Failure is but a stepping stone to success. The proverb rang dramatically true in the process of developing a new product at Toto Ltd., the major toilet manufacturer based in Fukuoka Prefecture.
In February 1995, Yoshimitsu Saeki, general manager of Toto Research Institute in Kanagawa Prefecture, was experimenting to create a tile panel capable of repelling water, but instead created a partially absorbent one.
“I was disappointed with the failure, but I came to realize that the property would be useful for a new product that we were trying to develop,” Saeki said.
Toto was trying to develop an outer tile panel that could be cleaned by rain, thereby reducing the cost and time required to clean building exteriors.
Before Saeki’s experiment, Toto had already recognized that the self-cleaning effects of titanium dioxide photocatalysis, the chemical reaction between titanium dioxide and sunlight, would be a useful application for tiles. The reaction, which was discovered by the University of Tokyo in the 1960s, works to decompose organic material, including oil, germs and bacteria, with oxidizing power.
“Just placing on the market a tile boasted as being self-cleaning was in itself not sufficient,” Saeki said. “So we tried to develop another self-cleaning function.”
Saeki and other Toto researchers had initially thought tile with water-repellent properties would help keep dirt off. But from the failure of their experiment to create such a tile, they realized that an absorbent property may also be effective in keeping dust off.
The property of absorbing water resulted in formation of a thin layer between the wall and dust under sunlight, which helps keep dust out, Saeki explained. It took another three years to develop a self-cleaning tile with the dual property of decomposing organic materials and cleansing itself of dust when there is little sunlight, he added.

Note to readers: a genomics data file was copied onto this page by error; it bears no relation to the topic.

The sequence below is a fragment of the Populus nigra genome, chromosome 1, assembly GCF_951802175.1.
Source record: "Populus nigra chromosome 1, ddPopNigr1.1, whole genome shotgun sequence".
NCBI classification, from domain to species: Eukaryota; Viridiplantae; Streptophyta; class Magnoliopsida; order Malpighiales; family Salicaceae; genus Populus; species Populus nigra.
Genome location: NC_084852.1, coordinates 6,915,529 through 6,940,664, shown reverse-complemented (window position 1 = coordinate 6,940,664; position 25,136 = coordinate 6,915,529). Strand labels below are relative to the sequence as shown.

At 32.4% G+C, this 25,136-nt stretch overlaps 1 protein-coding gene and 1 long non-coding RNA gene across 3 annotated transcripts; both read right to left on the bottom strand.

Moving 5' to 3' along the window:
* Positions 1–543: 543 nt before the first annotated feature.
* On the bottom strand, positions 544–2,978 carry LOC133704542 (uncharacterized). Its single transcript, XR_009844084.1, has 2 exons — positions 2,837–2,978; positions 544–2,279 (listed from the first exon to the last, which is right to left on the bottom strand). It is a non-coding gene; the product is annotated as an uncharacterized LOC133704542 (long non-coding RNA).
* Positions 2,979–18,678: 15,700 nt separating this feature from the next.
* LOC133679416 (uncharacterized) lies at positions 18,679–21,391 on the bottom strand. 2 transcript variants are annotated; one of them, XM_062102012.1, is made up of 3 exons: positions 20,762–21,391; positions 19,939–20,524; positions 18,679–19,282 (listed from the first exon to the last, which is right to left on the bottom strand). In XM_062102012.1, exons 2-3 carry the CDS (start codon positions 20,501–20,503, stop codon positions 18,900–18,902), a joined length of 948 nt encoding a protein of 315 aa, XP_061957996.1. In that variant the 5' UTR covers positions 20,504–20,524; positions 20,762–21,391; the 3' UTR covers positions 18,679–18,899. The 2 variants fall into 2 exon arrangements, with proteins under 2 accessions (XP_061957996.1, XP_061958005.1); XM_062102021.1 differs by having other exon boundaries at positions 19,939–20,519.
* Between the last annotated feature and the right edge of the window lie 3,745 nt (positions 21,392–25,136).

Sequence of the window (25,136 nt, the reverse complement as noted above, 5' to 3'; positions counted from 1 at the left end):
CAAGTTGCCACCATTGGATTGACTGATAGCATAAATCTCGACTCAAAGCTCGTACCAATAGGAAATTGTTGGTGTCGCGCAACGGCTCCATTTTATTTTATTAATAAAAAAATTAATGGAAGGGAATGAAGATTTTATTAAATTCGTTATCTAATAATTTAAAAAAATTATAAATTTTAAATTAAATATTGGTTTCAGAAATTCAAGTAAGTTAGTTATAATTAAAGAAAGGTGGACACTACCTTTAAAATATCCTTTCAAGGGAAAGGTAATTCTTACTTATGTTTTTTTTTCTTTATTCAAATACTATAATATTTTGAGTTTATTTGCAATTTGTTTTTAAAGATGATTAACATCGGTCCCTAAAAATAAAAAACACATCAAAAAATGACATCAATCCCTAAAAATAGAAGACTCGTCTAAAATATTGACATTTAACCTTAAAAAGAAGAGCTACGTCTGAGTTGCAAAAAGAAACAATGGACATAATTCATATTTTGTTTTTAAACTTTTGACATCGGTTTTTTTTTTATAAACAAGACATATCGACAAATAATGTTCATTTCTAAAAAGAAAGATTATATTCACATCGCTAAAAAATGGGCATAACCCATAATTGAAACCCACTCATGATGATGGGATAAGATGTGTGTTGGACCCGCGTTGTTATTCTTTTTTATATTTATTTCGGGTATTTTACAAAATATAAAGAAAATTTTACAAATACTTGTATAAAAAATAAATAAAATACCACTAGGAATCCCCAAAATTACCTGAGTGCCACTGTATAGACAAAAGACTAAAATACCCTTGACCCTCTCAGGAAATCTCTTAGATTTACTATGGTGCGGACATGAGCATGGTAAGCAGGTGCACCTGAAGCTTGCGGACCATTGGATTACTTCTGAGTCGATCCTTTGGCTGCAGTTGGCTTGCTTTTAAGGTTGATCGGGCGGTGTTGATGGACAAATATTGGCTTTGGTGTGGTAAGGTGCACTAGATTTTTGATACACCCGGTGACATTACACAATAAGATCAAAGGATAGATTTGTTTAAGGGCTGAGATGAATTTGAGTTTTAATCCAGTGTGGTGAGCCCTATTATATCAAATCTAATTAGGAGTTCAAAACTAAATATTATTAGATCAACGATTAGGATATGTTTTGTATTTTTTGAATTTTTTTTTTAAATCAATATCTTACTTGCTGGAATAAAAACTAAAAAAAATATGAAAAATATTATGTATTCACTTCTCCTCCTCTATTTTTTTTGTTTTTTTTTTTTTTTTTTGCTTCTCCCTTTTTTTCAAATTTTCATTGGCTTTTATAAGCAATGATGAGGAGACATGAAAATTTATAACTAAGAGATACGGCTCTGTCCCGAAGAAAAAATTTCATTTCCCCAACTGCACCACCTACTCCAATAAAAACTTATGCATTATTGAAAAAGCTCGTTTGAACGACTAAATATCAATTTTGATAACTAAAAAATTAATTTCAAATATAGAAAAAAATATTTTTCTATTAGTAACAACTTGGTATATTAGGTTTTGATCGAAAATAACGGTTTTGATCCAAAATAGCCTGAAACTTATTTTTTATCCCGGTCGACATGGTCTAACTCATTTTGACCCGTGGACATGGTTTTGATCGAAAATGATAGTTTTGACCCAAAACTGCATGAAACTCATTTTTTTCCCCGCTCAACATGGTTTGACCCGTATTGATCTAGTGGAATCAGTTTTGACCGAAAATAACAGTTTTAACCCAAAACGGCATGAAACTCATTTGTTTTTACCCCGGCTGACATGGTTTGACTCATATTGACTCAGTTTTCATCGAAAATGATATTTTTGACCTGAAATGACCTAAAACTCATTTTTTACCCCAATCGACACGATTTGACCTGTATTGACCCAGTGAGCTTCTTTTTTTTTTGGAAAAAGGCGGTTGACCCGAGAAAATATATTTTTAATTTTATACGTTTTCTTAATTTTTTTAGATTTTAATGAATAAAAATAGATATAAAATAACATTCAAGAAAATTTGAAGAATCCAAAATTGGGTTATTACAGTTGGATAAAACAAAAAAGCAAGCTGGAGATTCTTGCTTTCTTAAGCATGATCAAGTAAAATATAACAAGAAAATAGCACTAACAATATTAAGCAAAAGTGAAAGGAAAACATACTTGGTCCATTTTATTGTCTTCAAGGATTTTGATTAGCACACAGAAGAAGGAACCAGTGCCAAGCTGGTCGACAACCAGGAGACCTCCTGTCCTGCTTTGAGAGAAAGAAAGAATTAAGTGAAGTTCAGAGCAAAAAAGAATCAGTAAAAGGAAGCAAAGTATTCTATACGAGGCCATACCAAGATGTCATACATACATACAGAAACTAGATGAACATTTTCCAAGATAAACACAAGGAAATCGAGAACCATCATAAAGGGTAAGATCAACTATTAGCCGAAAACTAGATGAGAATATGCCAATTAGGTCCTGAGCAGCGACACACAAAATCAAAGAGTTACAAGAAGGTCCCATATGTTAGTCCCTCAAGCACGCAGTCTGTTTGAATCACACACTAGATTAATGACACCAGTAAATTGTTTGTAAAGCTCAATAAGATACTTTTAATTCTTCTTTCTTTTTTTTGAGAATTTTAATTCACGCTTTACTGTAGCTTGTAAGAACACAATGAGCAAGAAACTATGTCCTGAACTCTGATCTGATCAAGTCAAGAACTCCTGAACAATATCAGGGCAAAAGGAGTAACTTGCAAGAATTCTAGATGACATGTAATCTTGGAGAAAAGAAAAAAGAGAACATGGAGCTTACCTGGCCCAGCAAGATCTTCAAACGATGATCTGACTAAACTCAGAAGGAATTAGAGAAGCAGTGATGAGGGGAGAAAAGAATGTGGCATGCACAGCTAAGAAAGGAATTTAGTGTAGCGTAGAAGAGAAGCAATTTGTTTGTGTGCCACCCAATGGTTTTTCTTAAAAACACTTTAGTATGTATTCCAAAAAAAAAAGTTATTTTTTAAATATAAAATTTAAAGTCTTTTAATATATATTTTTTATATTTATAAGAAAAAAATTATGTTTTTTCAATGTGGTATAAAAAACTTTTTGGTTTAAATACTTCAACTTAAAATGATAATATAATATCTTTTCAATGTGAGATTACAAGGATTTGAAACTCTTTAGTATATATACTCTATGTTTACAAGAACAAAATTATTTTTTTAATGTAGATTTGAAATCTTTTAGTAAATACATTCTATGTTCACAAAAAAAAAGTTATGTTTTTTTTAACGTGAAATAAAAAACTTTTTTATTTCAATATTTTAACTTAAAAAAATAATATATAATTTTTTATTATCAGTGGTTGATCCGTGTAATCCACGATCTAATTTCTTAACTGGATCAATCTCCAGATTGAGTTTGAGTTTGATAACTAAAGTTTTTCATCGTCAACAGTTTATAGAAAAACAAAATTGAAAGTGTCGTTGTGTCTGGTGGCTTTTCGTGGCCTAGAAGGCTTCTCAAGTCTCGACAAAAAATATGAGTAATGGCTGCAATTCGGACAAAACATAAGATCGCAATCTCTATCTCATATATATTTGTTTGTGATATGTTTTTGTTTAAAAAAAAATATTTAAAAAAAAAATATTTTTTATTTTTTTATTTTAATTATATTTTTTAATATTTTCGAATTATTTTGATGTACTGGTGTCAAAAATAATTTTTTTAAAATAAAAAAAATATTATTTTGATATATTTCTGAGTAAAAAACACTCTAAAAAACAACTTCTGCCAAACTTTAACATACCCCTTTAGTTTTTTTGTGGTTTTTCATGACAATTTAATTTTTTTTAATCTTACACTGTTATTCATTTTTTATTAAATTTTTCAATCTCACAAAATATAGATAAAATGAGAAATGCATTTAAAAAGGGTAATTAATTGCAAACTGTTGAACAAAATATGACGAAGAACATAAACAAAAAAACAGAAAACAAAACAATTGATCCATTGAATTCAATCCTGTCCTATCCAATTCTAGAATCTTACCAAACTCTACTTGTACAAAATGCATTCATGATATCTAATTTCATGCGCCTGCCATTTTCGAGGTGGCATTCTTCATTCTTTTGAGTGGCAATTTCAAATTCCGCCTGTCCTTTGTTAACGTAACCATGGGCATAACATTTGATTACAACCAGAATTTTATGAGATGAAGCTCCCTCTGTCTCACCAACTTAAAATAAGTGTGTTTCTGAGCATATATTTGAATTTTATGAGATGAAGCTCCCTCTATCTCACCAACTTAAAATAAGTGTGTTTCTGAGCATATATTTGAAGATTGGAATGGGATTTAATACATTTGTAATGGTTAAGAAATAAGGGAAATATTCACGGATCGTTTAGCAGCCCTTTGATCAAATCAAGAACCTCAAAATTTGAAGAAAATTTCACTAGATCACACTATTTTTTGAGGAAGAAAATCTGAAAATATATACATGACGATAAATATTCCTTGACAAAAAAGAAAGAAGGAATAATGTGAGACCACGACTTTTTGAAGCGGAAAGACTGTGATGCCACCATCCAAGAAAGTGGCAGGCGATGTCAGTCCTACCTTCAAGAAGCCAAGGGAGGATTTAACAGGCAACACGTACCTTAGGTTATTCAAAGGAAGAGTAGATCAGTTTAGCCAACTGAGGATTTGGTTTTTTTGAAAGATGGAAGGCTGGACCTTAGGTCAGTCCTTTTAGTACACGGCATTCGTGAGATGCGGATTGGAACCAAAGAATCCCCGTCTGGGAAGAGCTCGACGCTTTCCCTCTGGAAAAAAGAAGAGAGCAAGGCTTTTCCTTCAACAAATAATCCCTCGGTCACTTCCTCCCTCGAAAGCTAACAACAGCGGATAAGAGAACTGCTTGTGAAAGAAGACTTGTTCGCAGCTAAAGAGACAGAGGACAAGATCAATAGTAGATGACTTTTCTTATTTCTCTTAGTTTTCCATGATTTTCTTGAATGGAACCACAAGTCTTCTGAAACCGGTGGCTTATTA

“If we had just considered the experiment a failure, we would not have developed the self-cleaning tile,” Saeki said.
Toto began selling the tile, named hydrotect, in 1998, boasting that it could keep the exterior of new buildings clean for more than 10 years with little cleaning maintenance.
Since then, the tile has found its way onto various new buildings, including the Marunouchi Building in Tokyo, KDDI Shibuya Data Center in Tokyo and Hotel Kintetsu Universal City in Osaka.
Toto has also developed a hydrotect coating material in cooperation with Okitsumo Inc., a coating materials producer in Mie Prefecture, leading to their September 2000 creation of the joint venture Japan Hydrotect Coating Co.
In March 2002, the venture started marketing hydrotect clear coat, a material that can be applied to already-constructed buildings and houses.
Japan Hydrotect Coating has since expanded its product line, including the debut last October of hydrotect color coat, featuring various colors, and hydrotect glass coat for windows last month.
“Hydrotect color coat is the best seller of the hydrotect products because of its various colors, while hydrotect glass coat features a thin coating, as if windows were not coated,” said Ryuichi Matsumoto, chief of sales at Japan Hydrotect Coating.
Hydrotect clear coat has been applied to Kyoto National Hospital in Kyoto Prefecture and JR Kumagaya Station in Saitama Prefecture, while hydrotect color coat has found its way onto the outer walls of a cottage at Hotel Laforet-Shuzenji in Shizuoka Prefecture and a Yokohama outlet of McDonald’s.
Hydrotect coating has been also attracting homeowners because of it reasonable cost, Matsumoto said.
Japan Hydrotect Coating has set prices ranging from 4,300 yen per square meter for coating a wall and about 6,000 yen per square meter for coating windows. It takes at least a day for the coating, depending on the size of the area to be covered.
“We receive nearly 600 orders a year from homeowners for coating walls and windows. Sales of the coating service have increased by about 50 percent compared with six months ago,” Matsumoto said.
Toto’s Saeki said that total sales of hydrotect products in Japan amounted to 35 billion yen in 2002, up 5 billion yen from 2001.
“We are creating a new market for hydrotect products in Japan and even overseas by licensing foreign companies. We will attract even more customers by explaining the products’ properties,” he said.
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